There's something almost magical about staring out at your own reflection in the left, polished spinner of an Aerostar, watching it whirl along at 2,300 rpm six feet from your left ear. You can see the long nose stretching out in front of you, the ground zipping past below and the sky arcing away above. It's one of the most satisfying and immediately identifiable experiences in aviation.
For me, the Aerostar has always possessed a charisma that far transcends its pure dollar value. From the first time I flew one in 1975 with the late Jim Miller of Miller Flying Service in Plainview, Texas, I've been in love with the type. Back then, Miller was already fanatic about the Aerostar. Over the next 20 years, his dealership was to become one of the world's most successful at selling Aerostars of all descriptions.
Today, Aerostars are long since out of production, but Aerostar Aircraft (www.aerostaraircraft.com) of Hayden Lake, Idaho, continues to support the type. Aerostar Senior Vice President Jim Christy says his company still does the performance upgrades, serves as a clearinghouse for all things Aerostar, maintains and performs annuals, and sells parts and manuals for all versions of the plane.
I've been scheming for years to own an Aerostar, but so far, I haven't managed to get past a Mooney. That's okay. It's probably more than coincidental that Mooneys and Aerostars both demonstrate slick aerodynamics, and they're the fastest machines in their respective classes.
Two paragraphs of history: Aerostars were born in 1969, a product of the fertile imagination of designer Ted Smith. Smith conceived the Aerostar with the same engines he used on his Shrike Commander, the 290 hp Lycoming IO-540s. The Commander was a large, corporate transport that cruised at about 177 knots. The Aerostar 600 with the same power was an amazing 35 knots faster than the Shrike.
In fact, not only did the Aerostar outpace its own Ted Smith competition, but the turbocharged 601 ran away from everything else in the class. This included such high-powered competition as the P-Baron (two 325 hp Continentals), Twin Bonanza (a pair of geared, 340 hp Lycomings), Cessna 421 (twin, geared, 375 hp Continentals), the Beech Duke (two 380 hp Lycomings) and Piper's P-Navajo (dual 425 hp, geared Lycs).
The final production Aerostar appeared in 1984 as the Piper 700, but that plane has lived on for the last 20 years as the Aerostar 700, an STC'd conversion of the 600-series airplanes. The type certificate is now owned by Aerostar Aircraft.
Today, the last generation of Aerostars flies with a pair of 350 hp TIO-540s, and the speed ante has jumped from 235 knots to 261 knots (300 mph). In keeping with its reputation, that makes the piston-powered Aerostar faster than some turboprops.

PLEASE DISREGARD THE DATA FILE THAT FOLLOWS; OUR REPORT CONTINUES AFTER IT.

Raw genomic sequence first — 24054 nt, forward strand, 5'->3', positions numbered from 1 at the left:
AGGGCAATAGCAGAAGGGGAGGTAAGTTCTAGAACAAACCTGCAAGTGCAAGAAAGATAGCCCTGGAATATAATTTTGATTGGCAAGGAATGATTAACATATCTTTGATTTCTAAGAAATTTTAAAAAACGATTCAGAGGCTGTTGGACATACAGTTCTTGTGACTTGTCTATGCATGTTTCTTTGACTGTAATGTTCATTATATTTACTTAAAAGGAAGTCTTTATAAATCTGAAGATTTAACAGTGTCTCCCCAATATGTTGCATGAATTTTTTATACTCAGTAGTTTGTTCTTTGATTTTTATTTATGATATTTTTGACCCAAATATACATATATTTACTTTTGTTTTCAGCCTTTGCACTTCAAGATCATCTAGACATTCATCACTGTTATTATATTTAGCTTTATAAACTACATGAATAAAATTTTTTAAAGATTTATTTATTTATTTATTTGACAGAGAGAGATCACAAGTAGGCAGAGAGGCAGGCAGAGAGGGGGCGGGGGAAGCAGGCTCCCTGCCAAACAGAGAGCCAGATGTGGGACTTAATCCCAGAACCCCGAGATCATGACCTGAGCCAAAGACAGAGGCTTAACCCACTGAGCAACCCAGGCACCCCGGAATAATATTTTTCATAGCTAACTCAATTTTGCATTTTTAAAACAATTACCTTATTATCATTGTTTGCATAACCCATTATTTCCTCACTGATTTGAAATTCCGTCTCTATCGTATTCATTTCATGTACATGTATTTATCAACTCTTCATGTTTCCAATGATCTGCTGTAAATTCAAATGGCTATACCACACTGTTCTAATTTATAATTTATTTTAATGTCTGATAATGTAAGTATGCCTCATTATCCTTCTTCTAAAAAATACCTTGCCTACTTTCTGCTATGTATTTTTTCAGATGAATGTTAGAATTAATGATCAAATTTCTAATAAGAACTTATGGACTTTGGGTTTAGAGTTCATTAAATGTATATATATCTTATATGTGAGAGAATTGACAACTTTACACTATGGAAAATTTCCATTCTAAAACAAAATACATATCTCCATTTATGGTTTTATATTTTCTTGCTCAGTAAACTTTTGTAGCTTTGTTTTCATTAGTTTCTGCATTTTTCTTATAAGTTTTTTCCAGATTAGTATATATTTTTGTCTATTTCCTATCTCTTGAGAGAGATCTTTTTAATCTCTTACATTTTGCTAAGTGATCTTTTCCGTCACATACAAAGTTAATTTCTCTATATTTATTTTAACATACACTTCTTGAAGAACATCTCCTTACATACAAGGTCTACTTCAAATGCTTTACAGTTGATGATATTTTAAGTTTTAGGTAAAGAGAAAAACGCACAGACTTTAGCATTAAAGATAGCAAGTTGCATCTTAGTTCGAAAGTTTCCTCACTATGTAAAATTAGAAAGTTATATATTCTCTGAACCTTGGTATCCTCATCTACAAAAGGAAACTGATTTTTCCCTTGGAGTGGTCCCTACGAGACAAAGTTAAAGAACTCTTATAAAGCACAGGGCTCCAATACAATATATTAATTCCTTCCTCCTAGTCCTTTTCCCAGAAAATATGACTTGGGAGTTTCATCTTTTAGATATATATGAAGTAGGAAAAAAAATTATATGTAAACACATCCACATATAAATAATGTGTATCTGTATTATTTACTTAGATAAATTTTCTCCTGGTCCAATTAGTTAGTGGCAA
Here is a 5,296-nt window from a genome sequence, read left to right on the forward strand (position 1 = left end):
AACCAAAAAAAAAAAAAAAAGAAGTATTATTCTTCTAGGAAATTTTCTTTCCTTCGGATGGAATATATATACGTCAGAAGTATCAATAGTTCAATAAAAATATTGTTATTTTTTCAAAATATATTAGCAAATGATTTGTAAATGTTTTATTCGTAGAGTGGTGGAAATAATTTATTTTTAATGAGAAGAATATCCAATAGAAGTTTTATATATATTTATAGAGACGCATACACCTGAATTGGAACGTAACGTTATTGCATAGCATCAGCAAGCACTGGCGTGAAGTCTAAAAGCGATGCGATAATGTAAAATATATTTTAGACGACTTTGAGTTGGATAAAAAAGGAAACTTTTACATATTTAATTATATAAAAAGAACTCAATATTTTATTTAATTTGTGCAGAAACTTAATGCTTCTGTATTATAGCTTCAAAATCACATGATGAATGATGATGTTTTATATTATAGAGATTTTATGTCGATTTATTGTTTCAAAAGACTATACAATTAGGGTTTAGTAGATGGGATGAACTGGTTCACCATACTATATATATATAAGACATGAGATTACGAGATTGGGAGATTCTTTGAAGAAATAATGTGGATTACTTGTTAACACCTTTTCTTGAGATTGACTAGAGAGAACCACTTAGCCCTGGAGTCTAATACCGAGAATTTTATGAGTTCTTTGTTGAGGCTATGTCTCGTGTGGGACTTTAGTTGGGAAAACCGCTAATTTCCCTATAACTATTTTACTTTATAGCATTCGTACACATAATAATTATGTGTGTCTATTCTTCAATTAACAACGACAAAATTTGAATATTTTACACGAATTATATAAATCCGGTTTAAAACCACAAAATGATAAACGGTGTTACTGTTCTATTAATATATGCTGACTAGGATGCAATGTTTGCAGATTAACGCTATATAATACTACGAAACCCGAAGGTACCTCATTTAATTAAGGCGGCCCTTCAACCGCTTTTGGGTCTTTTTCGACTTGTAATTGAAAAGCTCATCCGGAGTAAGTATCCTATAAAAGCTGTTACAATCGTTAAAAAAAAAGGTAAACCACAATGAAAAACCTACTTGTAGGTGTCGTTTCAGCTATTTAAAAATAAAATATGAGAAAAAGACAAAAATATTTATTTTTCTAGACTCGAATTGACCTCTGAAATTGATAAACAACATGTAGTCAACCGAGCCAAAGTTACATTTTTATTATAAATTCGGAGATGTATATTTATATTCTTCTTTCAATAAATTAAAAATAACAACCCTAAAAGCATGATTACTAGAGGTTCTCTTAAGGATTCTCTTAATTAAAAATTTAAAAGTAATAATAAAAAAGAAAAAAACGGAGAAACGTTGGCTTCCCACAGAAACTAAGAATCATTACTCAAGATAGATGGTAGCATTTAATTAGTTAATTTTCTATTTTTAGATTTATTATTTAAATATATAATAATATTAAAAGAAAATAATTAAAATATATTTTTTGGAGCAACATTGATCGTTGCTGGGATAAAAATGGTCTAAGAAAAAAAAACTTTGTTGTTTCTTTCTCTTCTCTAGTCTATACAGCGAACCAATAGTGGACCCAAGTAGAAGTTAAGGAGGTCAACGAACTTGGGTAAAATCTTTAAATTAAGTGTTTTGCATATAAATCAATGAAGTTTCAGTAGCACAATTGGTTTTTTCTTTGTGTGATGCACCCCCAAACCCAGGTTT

If speed has always been the Aerostar's primary claim to fame, it certainly hasn't been the only one. Fly all the other twins, both on and off the market, and you'll appreciate that the Aerostar is by far the easiest flying and best handling of the lot. (Okay, the little Wing Derringer was pretty quick, too.)
The Aerostar's roll rate and pitch response is so good that the late air show pilot Jimmy Franklin used to fly a solid-black Aerostar in an impressive, high-speed acro routine that included most of the same maneuvers he did in his Stearman. Franklin, ever the showman, would dress in an all-black jumpsuit, complete with cape and mask, call himself "Zar" and turn the Aerostar every which way but loose.
Looks are always subjective, but even today, more than 20 years after production ended, most pilots still regard the Aerostar as one of the sexiest, most futuristic twins in the sky. With its nearly tubular fuselage, stubby mid-wings and close-mounted engines, the Aerostar looks like a jet with props. (In fact, way back in the late '60s, designer Ted Smith drew up plans for a fan-jet version, but it hasn't come to pass—so far. Stay tuned.)
The latest iteration of the airplane is the Aerostar 702, introduced at the 2006 AOPA Convention in Palm Springs, Calif. Aerostar underwent an extensive engineering analysis with the FAA to certify the airplane to a gross weight that's more than 500 pounds higher than the previous model 700.
The newest 702 now sports a takeoff weight of 6,850 pounds and a useful load of nearly 2,200 pounds. Pump aboard the standard 166.5 gallons, and payload works out to 1,200 pounds, six people plus 180 pounds of baggage. Even with the optional 44-gallon aux tank installed and topped, the airplane could still lift 940 paying pounds.
"The STC for the higher gross weight demanded quite a bit of beef-up to handle the 6,500-pound landing weight," says Christy. "We had to prove the airplane could withstand a 3-G jolt on landing, and that required a stronger main and nosegear structure, plus thicker wing-skin doublers and larger wheels and brakes with higher-ply tires. It was a major revision, but it produced the best payload of any six-seat airplane on the market."
Ted Smith did things his own way, and that's apparent in the Aerostar's design and systems. Aerostars aren't cabin-class airplanes in the classic sense. You might say they're reverse cabin class: Everyone climbs aboard from the front and moves aft rather than vice versa.
The double-clamshell door is directly abeam the pilot station, and the bottom clamshell serves as the single step for entry. The 702 sits low, so two steps and you're in. An advantage of this system is that the pilot is the only one who can latch the door, so if it's not shut properly, the captain has only himself to blame.